Houses of worship can be sanctuaries for many people, but many have had to close their doors because of restrictions brought about by the COVID-19 pandemic.
Synagogues, mosques, temples and churches have learned to adapt to these conditions.
Rabbi Chaim Lipskier, the executive director for Chabad at UCF, said he encourages calm during these times. He said Chabad at UCF is a synagogue built with the purpose of providing students an environment in which they may explore Judaism and access other services such as Torah lessons and Shabbat meals.
Lipskier said that the pandemic fills people with uncertainty because human beings like to be in control of everything. When humans can't have control over certain situations, panic takes over, but this a time to turn to faith, he said.
“When we wash our hands, we have to remember whose hands we’re in,” Lipskier said.
He said there is no place for fear and anxiety, but that this is a time to focus on positivity.
“Happiness breaks all boundaries. No matter how far away we are from each other, when we’re happy and joyful,” Lipskier said. “It breaks the boundaries which allow better things to happen.”
Lipskier said a fundamental teaching in Judaism is that good things will happen when people believe it.
“Think good and it will be good. Being optimistic influences outcomes,” Lipskier said. “All the fear in the world isn’t going to change what’s going on. Trust and have faith that everything will be okay.”
Yasmeen Garib, sophomore health sciences major and marketing director for the Muslim Student Association at UCF, said mosques have closed due to COVID-19. She said even the Grand Mosque of Mecca in Saudi Arabia has been closed due to health precautions.
As Muslims turn to face Mecca for their prayers, Garib said people should remember their faith and not to turn away from Allah.
“I think this is a good time to go back to your roots,” Garib said. “Muslims turn toward God in times of crisis. Once you lose faith, what else do you have to hold on to?”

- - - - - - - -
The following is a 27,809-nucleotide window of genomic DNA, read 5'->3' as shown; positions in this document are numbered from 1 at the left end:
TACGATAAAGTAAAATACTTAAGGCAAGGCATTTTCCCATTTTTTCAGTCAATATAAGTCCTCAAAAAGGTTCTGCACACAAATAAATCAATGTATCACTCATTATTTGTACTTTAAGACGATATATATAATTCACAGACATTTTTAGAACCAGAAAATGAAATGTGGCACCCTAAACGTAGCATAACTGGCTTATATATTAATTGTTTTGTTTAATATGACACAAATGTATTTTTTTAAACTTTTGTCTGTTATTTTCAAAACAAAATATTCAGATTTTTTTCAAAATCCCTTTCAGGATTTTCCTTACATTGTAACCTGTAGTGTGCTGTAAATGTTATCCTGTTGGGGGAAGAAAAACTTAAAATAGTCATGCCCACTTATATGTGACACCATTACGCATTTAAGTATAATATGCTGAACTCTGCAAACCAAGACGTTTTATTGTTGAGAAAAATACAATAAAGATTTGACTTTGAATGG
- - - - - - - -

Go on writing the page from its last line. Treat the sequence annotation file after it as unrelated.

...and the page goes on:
Vivian M. Cruz-López, senior biotechnology major and H2O College at UCF’s student treasurer, said the organization has been holding Bible study sessions via Zoom. H2O College is a non-denominational organization at UCF and Cruz-Lopez said the organization is a safe haven for students who decide to join.
However, there are voids technology cannot fill.
“Not being able to meet in person has been challenging for a lot of us,” Cruz-Lopez said. “Our relationships are built around God for sure but also we get to live that out spending time with each other.”
For many people, going through hardship might waver their faith. Cruz-Lopez said this might happen depending on a person’s situation prior to the pandemic. She said the time that has freed up by being at home can be used to mull over faith.
“You could use the situation to draw closer to Him. Praying and worshiping in the midst of the unknown are very strong tools,” Cruz-Lopez said. “I find comfort in knowing that His love is never-ending and everything that is happening He already knew about.”
Dvaipayana Das is the president at International Society for Krishna Consciousness-Orlando, a Hindu temple which focuses on the teachings of the Hindu deity Krishna. He said that while the temple is closed due to the pandemic, there are devotees who volunteered to stay in the property to care after the deities.
Das said Krishna devotees chant verses known as the Hare Krishna Mahamantra to invoke Krishna and ask for safety. This is a time to get closer to Krishna, he said.
“Krishna is always giving us opportunity to remember him,” Das said. “It’s time to remember the Lord as much as we can.”
Das said spiritual preparation at this time is important. He said it’s like flight safety, in which passengers are told to put on their own oxygen mask before helping others.
"We must seek refuge in the lotus feet of the Lord," Das said. "Let's be prepared."